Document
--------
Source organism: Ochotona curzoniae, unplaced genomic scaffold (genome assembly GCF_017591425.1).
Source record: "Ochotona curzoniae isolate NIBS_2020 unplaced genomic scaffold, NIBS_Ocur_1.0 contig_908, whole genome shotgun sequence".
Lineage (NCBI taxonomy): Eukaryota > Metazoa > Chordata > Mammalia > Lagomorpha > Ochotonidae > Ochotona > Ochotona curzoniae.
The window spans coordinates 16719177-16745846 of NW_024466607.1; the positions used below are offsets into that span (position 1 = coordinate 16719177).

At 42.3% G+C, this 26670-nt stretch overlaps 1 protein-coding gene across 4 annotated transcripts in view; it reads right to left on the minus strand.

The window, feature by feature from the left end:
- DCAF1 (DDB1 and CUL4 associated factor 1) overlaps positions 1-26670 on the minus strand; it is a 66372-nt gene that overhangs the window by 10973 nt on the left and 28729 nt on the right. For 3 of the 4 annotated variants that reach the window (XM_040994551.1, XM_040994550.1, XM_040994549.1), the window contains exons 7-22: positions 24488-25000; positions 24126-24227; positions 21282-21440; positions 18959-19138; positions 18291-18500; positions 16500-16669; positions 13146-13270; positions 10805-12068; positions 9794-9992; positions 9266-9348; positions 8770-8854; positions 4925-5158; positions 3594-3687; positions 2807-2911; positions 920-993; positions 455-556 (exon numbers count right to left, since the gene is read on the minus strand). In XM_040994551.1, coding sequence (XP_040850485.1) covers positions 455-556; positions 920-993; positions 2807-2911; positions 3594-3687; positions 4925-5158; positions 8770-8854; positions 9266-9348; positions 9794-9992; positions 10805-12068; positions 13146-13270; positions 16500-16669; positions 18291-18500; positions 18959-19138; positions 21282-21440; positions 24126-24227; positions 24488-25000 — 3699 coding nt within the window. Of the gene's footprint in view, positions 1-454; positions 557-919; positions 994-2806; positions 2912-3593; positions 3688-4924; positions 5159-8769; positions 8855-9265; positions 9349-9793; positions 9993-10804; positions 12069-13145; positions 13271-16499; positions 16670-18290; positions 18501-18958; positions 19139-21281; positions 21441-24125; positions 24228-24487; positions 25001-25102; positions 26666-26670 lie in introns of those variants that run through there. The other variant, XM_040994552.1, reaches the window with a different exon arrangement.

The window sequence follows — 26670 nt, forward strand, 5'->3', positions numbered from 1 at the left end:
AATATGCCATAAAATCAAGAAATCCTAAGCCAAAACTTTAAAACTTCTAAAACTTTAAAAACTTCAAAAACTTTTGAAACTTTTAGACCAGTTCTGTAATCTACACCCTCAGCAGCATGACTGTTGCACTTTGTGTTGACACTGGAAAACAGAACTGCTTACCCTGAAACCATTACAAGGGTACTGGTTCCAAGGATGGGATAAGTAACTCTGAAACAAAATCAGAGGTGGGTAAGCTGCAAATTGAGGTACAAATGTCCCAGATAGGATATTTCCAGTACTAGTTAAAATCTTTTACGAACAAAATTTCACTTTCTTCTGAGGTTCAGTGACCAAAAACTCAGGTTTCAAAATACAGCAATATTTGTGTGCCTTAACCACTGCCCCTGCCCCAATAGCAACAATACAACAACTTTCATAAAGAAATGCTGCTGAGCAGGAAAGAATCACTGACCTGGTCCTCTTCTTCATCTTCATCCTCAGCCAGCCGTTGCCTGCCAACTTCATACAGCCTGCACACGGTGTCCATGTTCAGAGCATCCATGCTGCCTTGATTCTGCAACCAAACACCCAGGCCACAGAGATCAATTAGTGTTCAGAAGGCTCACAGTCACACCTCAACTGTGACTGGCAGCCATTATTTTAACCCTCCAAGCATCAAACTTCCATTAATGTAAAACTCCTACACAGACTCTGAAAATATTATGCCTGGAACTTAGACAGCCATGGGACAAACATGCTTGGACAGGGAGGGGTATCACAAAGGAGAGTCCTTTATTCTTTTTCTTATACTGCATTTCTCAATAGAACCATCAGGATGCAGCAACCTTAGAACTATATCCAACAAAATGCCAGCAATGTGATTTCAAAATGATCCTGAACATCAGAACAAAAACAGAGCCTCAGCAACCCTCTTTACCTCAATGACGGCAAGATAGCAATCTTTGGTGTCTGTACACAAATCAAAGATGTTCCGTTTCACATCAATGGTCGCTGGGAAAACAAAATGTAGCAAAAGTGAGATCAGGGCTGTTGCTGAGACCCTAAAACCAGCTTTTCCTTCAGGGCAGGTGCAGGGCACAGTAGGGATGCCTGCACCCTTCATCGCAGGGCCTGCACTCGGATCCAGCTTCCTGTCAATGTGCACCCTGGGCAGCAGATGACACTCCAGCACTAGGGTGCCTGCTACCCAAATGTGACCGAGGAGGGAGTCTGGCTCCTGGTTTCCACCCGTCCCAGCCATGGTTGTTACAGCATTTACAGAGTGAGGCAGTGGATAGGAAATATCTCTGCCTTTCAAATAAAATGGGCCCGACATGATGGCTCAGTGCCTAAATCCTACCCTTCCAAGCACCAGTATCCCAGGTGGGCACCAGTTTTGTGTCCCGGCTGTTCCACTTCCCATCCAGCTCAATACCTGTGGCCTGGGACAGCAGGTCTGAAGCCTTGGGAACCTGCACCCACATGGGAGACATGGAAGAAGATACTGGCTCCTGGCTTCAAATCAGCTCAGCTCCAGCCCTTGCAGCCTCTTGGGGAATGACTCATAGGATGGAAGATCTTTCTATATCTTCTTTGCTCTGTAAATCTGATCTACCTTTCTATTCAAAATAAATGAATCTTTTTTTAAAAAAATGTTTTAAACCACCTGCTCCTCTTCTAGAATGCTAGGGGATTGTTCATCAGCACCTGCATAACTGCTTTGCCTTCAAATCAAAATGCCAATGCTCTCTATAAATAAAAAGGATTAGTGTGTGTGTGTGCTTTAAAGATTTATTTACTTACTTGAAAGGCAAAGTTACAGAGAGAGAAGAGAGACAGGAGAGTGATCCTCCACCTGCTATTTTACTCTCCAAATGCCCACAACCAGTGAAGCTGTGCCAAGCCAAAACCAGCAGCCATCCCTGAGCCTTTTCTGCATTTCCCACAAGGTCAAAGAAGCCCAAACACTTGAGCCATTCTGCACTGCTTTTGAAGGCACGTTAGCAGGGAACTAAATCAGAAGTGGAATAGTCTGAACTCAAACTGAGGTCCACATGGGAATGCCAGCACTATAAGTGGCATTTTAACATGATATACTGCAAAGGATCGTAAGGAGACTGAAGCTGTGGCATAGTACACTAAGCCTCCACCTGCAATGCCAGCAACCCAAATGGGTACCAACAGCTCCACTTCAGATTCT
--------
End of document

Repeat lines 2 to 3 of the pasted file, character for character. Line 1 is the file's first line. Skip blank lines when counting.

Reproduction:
Source record: "Ochotona curzoniae isolate NIBS_2020 unplaced genomic scaffold, NIBS_Ocur_1.0 contig_908, whole genome shotgun sequence".
Lineage (NCBI taxonomy): Eukaryota > Metazoa > Chordata > Mammalia > Lagomorpha > Ochotonidae > Ochotona > Ochotona curzoniae.